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Demand Management in Technology Procurement
In the times of Industry 4.0, IT procurement no longer sources commodities but participates in the delivery of value-generating digital services; therefore, ITIL Service Lifecycle equally applies to both Technology and Procurement department operations.
Demand Management is the critical element of ITIL service strategy. It helps to understand customer demand for services so that appropriate capacity can be provisioned to meet it. Demand Management objectives are to understand, anticipate, and influence customer demand.
At the same time, the strategic sourcing process also incorporates Demand Management. In the stage of requirement definition, Procurement will complement the Technology team with its expertise, the market knowledge, contract and supplier information, experience from other sourcing projects, and a cost-conscious mindset. The outcome is the separation of value demand that exactly meets the internal requestor needs from four wasteful demand types:
- Failure demand caused by an earlier failure to deliver the required service or by poor service design in general. Example: the master IT project is delayed, and so related third-party staff augmentation contracts (eg project management, integration, change management resources) keep on being extended indefinitely.
- Excess demand caused by inappropriate or missing controls. Example: it is common practice to spend the remainder of an annual budget before the year-end for next year's requirements, nice-to-have things or simply anything, so as not to leave unused funds.
- Preventable demand could be influenced or prevented from occurring. Example: color printouts driving the pay-per-page or cartridge cost, which could be partially avoided by default black-and-white print settings.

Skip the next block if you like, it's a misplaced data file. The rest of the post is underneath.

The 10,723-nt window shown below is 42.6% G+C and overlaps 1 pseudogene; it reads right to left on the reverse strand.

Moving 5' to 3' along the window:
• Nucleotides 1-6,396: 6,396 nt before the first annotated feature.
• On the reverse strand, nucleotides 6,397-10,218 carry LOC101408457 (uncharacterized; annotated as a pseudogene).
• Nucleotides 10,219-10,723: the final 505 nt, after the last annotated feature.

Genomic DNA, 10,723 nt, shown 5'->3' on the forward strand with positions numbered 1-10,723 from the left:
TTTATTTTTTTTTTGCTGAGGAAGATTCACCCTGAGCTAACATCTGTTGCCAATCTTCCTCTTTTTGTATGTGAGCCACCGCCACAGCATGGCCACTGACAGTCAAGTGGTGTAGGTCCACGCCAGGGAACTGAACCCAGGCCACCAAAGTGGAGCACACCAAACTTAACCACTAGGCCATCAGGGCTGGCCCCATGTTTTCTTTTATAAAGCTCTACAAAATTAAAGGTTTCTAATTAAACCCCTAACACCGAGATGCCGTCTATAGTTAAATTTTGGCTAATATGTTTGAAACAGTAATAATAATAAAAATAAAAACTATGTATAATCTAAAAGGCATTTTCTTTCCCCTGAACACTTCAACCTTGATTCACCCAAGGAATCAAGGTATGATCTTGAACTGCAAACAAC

- Avoidable demand caused by wrong behaviors or false expectations. Example: managers are requesting full entitlement to IT equipment just because their grade allows them to.
Applying ITIL Demand Management objectives, Procurement firstly needs to understand the demand, segregate the value from waste and classify wasteful types. Secondly, we need to anticipate the wasteful demand. Failure type usually results from unsatisfied requirements, so, any substantial delay of a critical project would create massive failure demand. Excess type is procurement bread and butter, as we are in charge of governance tollgates that should not allow it to go through. Preventable demand is not easy to anticipate, as it requires deep analysis and identification of specific patterns. Lastly, the avoidable type is the hardest one requiring the true team effort involving HR, Finance and even executive stakeholders, as it is usually permitted by company regulations and cannot be simply stopped by Procurement or Technology alone.
Influencing wasteful demand creates true value, hence should be exercised continuously. Failure demand should be influenced by the mitigation of the consequences of failing projects (eg, not accepting temporary “overhaul” solution lasting until the production platform finally kicks in, taking a complex view on a delayed project and not allowing incremental extensions of interrelated contracts until the complex mitigation strategy is in place). Excess type can be managed through the identification of governance loopholes. Preventable demand requires the development of smart processes or solutions that would route it into the right buying channels or simply stop from occurring (eg, implementing P-cards prevents unauthorized petty cash expenses.) The collaborative change management, eg HR modifying policies and Technology and Procurement looking after its proper implementation can limit avoidable demand (eg, extending roaming quotas on C-level execs through the change of an appropriate HR policy).
Procurement needs to look beyond its realm for applicable processes, techniques or solutions of fellow stakeholders that would complement the traditional toolkit. ITIL Service Lifecycle is just one of the possible processes that could enrich the Technology Procurement with the new reading of its traditional activities.